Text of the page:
There may be a way to go before ‘natural capital’, the concept of recognising the value of the natural world and the benefits that flow from it, is used as readily as financial capital in decision making by businesses and governments.

But Mark Gough, CEO of the Capitals Coalition and a speaker at this year’s AIWW Integrated Leaders Forum, can see both the need for the approach and that it is gaining ground fast.

“In 2012, at the time of the Rio+20 event, there were around 40 different approaches using the metaphor of capital to think about our relationship to nature,” says Gough. “Those were harmonised in one internationally-accepted framework – the Natural Capital Protocol – under the umbrella of the Natural Capital Coalition, and over 50,000 organisations around the world now have a copy.”

The Natural Capital Protocol: framework for water-focused organisations

Gough sees that the framework builds on approaches such as Triple Bottom Line accounting and environmental management standards, which are often founded on making measurements, in a way that can better inform decisions. “We have never really had a process to help with decision making,” he says. “We have this idea that measurement means management. I don’t agree with that. Measurement means we get some numbers. The really important thing with the natural capital approach is that it helps understand the context of the numbers so that we can actually act upon them.”

“For the organisations from the 50,000 who are starting to see how the framework might be applied, many include a focus on water,” says Gough. “Water is fundamental to so many different processes.” This includes a direct focus on water, or an indirect one through issues such as climate change and biodiversity. “Water is fundamental within all of those,” he adds.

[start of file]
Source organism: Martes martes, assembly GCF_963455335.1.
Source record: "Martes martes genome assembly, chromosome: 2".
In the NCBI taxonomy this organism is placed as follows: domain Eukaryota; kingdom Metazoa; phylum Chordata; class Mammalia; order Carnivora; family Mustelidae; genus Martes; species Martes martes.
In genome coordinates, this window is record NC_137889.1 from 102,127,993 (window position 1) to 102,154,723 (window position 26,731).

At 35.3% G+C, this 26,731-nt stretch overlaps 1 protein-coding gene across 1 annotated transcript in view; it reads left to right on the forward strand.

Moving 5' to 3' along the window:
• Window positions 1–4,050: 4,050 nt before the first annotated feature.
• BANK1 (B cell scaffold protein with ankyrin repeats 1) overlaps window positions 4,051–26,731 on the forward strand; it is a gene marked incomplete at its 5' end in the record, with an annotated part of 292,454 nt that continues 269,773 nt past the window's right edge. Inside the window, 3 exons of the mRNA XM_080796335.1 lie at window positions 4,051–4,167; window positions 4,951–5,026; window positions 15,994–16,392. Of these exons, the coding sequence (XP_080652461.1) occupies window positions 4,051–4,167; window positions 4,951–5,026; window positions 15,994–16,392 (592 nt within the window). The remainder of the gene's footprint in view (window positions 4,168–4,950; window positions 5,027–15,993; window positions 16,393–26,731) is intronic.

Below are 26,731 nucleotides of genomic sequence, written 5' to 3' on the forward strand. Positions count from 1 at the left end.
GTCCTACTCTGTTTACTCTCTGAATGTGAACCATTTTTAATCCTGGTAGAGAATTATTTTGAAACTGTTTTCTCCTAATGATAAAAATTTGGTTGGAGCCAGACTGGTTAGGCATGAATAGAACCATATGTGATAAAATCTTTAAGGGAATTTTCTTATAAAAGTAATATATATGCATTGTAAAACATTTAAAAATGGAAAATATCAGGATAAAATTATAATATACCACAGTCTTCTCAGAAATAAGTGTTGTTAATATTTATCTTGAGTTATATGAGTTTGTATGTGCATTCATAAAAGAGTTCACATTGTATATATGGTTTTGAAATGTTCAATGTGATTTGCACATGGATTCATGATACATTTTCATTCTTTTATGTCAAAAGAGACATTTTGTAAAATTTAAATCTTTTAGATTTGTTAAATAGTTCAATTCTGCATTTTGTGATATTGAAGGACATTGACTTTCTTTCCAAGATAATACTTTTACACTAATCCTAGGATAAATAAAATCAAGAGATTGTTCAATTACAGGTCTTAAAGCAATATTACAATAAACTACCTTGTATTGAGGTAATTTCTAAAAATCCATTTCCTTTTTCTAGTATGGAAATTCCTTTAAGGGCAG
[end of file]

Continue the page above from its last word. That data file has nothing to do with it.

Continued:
“The important thing about capital thinking is that it really makes it possible to see the trade-offs between different issues for the first time,” says Gough. Capital thinking includes natural capital as well as the wider consideration of other types of capital, such as social and human capital. For water, it offers a valuable tool for looking across watersheds. “You need to be able to look across an entire watershed if you want to address water-related issues. This is where you need to have some way of reaching agreement about the contextual value of the water,” he says.

Better information, better solution

This underlines the value for Gough of speaking to the mixed Integrated Leaders Forum audience including city, utility and industry leaders. “In the Coalition, we try to be systemic in the way we approach things,” he says. “When we bring groups together, the solutions we find are the ones that actually make a difference. Therefore the idea of having all of these parties together, I don’t think is important, I think it is essential.”

Gough’s advice for starting to work with the framework is to focus on a need. “What is the question you have that you want to inform, where you feel you do not have the information you need?” he says. “If you can identify what that challenge is, and then take it through this process, everyone we have worked with so far has been able to gain better information to inform a better decision.”

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